Madam Speaker, first of all, I want to point out that I will be sharing my time with the member for Beauport—Limoilou.
It is as critic for families and caregivers, as well as a woman, a mother and also the grandmother of two wonderful grandchildren, Alexy and Tiffany, that I am speaking this afternoon to the Conservative Party motion. The Bloc Québécois categorically opposes this motion because we have established a very good system in Quebec.
It is simple. First, child care is part of family policy and that falls exclusively under Quebec's jurisdiction. In this matter, Quebec and the other provinces should at any time be able to opt out, with full compensation, of the federal program the government is trying to implement.
Second, the money to be used for setting up the child care network should be transferred to Quebec and the provinces, since family policy is a provincial jurisdiction.
Third, by giving money directly to the parents, the federal government would be going against the concept of respecting jurisdictions.
The Conservative motion is totally contradictory. On one hand, they advocate respecting provincial jurisdictions, while on the other hand they want the federal government to intervene directly with the families.
It was already clear in the Liberal Party's election platform that this system would be established with a lot of conditions that would infringe directly on the provinces' areas of jurisdiction. Four standards were established: quality, ensuring that the provinces would regulate the daycares and their staffs; universality, making the daycares available to all children; accessibility, establishing a program that is affordable for all parents; and child development through learning. These are standards that have already all been achieved in Quebec's day care system.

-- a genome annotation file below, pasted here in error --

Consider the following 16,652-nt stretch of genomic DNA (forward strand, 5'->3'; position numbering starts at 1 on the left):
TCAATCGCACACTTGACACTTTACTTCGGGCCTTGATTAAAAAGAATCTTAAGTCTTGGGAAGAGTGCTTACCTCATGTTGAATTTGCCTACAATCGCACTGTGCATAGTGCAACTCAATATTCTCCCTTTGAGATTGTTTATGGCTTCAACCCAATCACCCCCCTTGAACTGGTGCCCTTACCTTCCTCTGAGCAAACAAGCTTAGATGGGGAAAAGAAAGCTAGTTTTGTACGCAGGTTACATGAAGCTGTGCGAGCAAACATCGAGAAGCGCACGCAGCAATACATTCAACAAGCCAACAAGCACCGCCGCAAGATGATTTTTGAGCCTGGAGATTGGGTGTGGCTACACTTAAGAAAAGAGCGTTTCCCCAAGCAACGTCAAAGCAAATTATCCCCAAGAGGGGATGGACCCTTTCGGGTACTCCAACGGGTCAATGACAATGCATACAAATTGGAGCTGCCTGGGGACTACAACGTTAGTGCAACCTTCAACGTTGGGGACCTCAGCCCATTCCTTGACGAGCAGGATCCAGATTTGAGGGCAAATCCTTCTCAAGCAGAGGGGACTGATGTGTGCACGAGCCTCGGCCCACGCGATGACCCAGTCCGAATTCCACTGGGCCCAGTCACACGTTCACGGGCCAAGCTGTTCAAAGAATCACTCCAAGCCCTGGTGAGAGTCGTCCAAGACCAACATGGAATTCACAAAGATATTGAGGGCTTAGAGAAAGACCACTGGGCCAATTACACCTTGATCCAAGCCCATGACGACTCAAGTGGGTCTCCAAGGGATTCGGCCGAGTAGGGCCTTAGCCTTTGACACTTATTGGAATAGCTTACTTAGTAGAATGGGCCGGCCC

The Bloc Québécois had to ask a number of questions in the House in order to get the government to acknowledge the expertise and effectiveness of the day care services in Quebec and honour its commitment in the Speech from the Throne to fully respect the provincial jurisdictions.
In fact, we asked more than 18 questions in the House to determine the real intentions of the Liberal government, namely whether or not it would respect the jurisdictions of Quebec and the other provinces in this regard. We are still waiting for the answer.
However, several Liberal ministers have expressed their views to the media in this regard. I quote the Minister of Canadian Heritage, who said in Le Soleil of June 4, 2004: “The money will go to Yves Séguin without restrictions and it will be up to Claude Béchard to negotiate with him. ...Mr. Séguin can decide to use this money elsewhere.” In addition, on two occasions when the Prime Minister was being interviewed on Radio-Canada, once on June 3, 2004, and another time last December 14, he said that Quebec would receive its $5 billion share without any conditions. Finally, my honourable colleague from Human Resources and Skill Development said in this House last November 1st:
The Liberal government of Quebec is capable of sharing common objectives with the other provinces and having comparable indicators, as it has shown in the case of health, while having an agreement tailored specifically to Quebec's priorities. This is what we are going to be doing.
Let us hope that they will say the same thing here as well and that they will finally give us a clear, unequivocal answer.